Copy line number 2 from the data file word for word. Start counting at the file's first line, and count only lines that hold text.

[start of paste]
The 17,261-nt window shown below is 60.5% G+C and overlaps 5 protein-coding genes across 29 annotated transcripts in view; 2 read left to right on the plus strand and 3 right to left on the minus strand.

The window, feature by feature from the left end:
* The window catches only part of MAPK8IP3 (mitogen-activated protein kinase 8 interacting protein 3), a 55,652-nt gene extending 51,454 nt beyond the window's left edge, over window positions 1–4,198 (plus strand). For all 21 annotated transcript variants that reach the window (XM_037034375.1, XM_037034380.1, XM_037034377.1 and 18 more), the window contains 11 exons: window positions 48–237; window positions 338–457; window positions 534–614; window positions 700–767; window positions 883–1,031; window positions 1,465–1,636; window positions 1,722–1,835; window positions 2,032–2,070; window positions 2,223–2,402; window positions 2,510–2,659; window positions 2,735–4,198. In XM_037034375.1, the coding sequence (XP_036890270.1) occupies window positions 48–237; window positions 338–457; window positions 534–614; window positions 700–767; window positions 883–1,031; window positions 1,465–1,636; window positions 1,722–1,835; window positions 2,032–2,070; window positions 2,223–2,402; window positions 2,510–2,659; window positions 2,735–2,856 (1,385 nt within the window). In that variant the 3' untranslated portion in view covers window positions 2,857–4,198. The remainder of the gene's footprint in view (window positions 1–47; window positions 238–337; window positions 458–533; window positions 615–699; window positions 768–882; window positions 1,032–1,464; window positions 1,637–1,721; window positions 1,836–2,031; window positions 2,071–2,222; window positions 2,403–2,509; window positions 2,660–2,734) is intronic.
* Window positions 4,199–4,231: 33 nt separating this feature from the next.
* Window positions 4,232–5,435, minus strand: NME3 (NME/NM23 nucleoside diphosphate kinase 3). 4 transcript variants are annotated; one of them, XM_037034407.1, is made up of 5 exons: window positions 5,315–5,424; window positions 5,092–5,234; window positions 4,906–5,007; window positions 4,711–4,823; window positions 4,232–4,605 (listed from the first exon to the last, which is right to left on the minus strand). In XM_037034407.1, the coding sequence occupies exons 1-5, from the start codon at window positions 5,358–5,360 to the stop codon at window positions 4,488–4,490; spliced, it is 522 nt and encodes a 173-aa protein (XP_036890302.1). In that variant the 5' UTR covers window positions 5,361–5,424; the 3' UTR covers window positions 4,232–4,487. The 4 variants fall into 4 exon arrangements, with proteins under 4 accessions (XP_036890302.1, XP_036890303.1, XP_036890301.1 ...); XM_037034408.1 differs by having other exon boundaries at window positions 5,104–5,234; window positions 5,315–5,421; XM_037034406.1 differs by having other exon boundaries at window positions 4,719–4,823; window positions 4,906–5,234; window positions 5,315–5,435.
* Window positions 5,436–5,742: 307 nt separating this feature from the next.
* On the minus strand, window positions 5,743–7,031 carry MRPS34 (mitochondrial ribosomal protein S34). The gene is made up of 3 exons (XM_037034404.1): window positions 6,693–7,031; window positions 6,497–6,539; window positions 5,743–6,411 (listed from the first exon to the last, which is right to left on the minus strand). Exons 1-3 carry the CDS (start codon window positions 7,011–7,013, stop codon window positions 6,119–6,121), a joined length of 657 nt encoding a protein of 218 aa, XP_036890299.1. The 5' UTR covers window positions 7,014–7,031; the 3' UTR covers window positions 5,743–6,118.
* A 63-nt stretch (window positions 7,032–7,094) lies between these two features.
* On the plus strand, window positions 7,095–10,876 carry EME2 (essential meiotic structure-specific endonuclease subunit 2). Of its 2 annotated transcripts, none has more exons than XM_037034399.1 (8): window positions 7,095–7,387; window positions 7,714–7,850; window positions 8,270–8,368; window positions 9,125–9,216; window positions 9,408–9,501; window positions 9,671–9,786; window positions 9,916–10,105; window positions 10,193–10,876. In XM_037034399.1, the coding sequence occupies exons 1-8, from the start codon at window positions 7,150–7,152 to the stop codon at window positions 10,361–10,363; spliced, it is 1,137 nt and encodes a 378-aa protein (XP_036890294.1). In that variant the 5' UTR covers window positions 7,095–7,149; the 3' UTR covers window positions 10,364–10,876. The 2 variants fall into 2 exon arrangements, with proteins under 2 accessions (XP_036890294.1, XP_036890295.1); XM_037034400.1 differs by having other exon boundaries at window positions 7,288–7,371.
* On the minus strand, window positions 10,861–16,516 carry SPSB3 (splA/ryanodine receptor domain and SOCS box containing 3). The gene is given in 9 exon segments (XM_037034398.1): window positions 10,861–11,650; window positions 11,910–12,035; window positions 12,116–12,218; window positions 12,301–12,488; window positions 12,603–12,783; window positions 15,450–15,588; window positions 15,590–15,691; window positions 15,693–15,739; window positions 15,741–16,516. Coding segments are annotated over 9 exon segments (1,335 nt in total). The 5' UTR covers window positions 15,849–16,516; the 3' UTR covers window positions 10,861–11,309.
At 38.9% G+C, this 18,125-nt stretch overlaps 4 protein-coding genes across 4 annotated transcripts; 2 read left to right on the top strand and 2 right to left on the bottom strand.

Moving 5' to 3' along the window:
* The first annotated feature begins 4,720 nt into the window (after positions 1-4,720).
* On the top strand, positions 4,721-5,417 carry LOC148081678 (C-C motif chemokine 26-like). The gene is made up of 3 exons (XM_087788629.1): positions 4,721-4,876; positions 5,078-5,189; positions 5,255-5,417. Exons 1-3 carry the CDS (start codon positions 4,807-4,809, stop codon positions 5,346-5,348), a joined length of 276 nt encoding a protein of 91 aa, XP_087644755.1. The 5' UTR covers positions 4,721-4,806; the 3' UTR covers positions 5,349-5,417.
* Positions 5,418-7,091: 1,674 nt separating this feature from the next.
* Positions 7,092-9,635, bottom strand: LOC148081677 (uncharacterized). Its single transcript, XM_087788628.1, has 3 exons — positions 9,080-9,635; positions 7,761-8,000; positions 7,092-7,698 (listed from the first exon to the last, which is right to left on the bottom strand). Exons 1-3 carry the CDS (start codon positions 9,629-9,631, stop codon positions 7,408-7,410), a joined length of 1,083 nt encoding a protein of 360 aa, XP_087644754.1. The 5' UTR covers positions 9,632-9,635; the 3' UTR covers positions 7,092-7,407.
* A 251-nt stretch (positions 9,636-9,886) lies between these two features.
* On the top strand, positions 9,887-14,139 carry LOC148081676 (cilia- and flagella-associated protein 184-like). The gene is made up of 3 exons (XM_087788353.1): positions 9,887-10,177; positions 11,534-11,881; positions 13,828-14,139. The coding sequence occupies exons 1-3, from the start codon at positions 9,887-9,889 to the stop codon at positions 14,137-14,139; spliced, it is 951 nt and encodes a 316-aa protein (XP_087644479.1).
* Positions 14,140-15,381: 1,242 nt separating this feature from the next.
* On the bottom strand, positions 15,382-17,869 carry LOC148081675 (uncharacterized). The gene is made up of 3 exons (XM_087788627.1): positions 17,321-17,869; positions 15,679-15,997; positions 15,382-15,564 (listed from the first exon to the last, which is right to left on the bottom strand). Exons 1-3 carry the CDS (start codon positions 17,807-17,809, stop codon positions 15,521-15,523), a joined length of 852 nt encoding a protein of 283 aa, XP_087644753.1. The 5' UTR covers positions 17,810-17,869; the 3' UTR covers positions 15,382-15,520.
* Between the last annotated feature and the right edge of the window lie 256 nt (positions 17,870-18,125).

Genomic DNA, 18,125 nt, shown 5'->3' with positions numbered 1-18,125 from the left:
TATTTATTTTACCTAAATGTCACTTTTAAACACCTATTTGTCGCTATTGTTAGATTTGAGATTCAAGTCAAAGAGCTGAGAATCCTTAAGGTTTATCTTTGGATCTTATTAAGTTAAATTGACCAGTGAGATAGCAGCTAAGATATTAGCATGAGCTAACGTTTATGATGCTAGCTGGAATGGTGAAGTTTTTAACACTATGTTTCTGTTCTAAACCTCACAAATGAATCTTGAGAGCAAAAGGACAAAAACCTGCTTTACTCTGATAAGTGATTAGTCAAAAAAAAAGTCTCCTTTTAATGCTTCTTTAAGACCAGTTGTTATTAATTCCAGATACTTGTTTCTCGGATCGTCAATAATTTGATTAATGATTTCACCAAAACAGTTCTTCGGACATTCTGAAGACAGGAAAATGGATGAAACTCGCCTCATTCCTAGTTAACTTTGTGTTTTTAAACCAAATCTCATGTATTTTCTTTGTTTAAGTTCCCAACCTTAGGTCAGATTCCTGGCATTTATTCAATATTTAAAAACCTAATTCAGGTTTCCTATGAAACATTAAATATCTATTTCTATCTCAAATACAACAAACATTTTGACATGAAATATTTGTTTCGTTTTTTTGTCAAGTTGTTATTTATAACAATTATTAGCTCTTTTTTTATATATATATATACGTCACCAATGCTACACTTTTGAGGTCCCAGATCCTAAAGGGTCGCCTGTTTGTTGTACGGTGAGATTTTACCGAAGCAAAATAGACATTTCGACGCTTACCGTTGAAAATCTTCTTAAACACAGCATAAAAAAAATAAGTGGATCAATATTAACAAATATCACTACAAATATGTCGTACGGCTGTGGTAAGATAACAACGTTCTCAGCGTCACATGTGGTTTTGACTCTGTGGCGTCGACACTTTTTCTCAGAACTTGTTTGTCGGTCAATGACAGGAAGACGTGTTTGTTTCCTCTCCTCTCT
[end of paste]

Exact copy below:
The window, feature by feature from the left end: